Demand is growing for technologies to cool buildings. Now, researchers report in ACS Energy Letters that they have used advanced computing technology and artificial intelligence to design a transparent window coating that could lower the temperature inside buildings, without expending energy.
A lead-free solar material developed by Berkeley Lab scientists offers a simpler and more sustainable approach to solar cell manufacturing. The advance could also benefit halide perovskites, a promising solar technology that requires much less energy to manufacture than silicon.
Experiments testing the ability of ultraviolet light to stop the spread of a costly virus for pork producers has shown promise, according to an ISU research team. Ultraviolet light analyzed in experiments irradiates aerosolized droplets of the virus that causes porcine reproductive and respiratory syndrome. The researchers hope to scale their experiments up to a size comparable to pork production facilities.
The finding could lead to new ways to prevent cold sores and herpes-related eye disease from reoccurring, the researchers report.
Johns Hopkins Medicine, together with 100 of the nation’s other top health care systems, representing thousands of hospitals in communities across the U.S., have come together with an urgent plea for all Americans: mask up, because wearing a face mask is one of the best ways to slow the surging COVID-19 pandemic.
University of Delaware researchers, led by biomedical engineer Jason Gleghorn, have devised a system for decontaminating N95 masks using off-the-shelf materials that can be purchased at a hardware store for about $50, combined with ultraviolet type C (UV-C) lights found in academic research and industrial facilities.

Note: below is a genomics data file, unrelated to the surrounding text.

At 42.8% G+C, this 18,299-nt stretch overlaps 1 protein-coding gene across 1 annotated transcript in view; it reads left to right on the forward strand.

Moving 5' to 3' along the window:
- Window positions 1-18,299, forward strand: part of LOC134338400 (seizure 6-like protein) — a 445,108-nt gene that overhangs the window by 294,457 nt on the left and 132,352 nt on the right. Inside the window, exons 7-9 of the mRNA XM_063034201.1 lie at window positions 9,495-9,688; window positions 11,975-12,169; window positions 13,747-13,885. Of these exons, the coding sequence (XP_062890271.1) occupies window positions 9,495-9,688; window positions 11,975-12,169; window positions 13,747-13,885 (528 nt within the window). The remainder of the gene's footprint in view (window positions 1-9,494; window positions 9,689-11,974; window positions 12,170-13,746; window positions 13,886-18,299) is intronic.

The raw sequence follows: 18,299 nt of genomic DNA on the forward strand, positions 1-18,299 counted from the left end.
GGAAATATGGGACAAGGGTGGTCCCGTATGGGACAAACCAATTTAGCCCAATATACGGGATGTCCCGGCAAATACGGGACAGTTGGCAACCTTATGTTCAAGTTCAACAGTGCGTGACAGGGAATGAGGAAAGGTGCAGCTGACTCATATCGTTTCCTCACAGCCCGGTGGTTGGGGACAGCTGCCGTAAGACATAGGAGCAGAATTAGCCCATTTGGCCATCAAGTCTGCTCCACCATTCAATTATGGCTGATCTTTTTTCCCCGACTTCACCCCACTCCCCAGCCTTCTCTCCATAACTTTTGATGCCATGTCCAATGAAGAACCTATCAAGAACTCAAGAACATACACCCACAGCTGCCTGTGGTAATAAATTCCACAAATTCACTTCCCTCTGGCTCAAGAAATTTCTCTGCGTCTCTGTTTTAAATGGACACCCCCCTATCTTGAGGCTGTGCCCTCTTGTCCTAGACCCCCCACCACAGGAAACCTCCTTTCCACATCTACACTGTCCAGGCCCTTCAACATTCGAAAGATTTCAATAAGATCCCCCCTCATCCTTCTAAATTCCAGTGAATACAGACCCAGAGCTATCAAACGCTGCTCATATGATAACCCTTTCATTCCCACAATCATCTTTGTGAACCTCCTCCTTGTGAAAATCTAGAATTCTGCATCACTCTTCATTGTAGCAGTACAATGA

The American Academy of Dermatology has named board-certified dermatologist Iltefat H. Hamzavi, MD, FAAD, a Patient Care Hero for his innovative use of light therapy to sanitize masks needed by frontline health care workers.
Robots fitted with ultraviolet light lamps that roam vineyards at night are proving effective at killing powdery mildew, a devastating pathogen for many crops, including grapes.
The idea of UV sterilization is not a new one, but little or no scientific data about its potency against COVID-19 have been collected, until now. Thanks to a one-year, $182,728 grant from the National Science Foundation, researchers at Binghamton University, State University of New York are beginning to test UV’s effectiveness.
Upon exposure to human skin, ultraviolet light from the sun almost instantly generates two types of “lesions” that damage DNA. Scientists at UW Medicine in Seattle determined which of these lesions is responsible for activating a process that may increase cancerous mutations in cells.
Despite PPE use, reports show that many health care workers contracted COVID-19. A novel training technique reinforces the importance of using proper procedures to put on and take off PPE when caring for patients during the pandemic. Researchers vividly demonstrate how aerosol-generating procedures can lead to exposure of the contagion with improper PPE use. The most common error made by the health care workers was contaminating the face or forearms during PPE removal.
Engineers at Binghamton University, State University of New York have designed sterilization stations that use ultraviolet light to kill the coronavirus on any contaminated personal protective equipment (PPE) such as N95 masks and face shields.
Berkeley Lab scientists have made a surprising discovery that could help explain our risk for developing chronic diseases or cancers as we get older, and how our food decomposes over time.
In the perennial clash between man and microbe, ultraviolet light has emerged as one of man’s powerful tools against many pathogens. Although ultraviolet light can wipe out several germs, the exact mechanisms that orchestrate the radiation’s damaging action have long been elusive. Texas A&M scientists can now explain how it works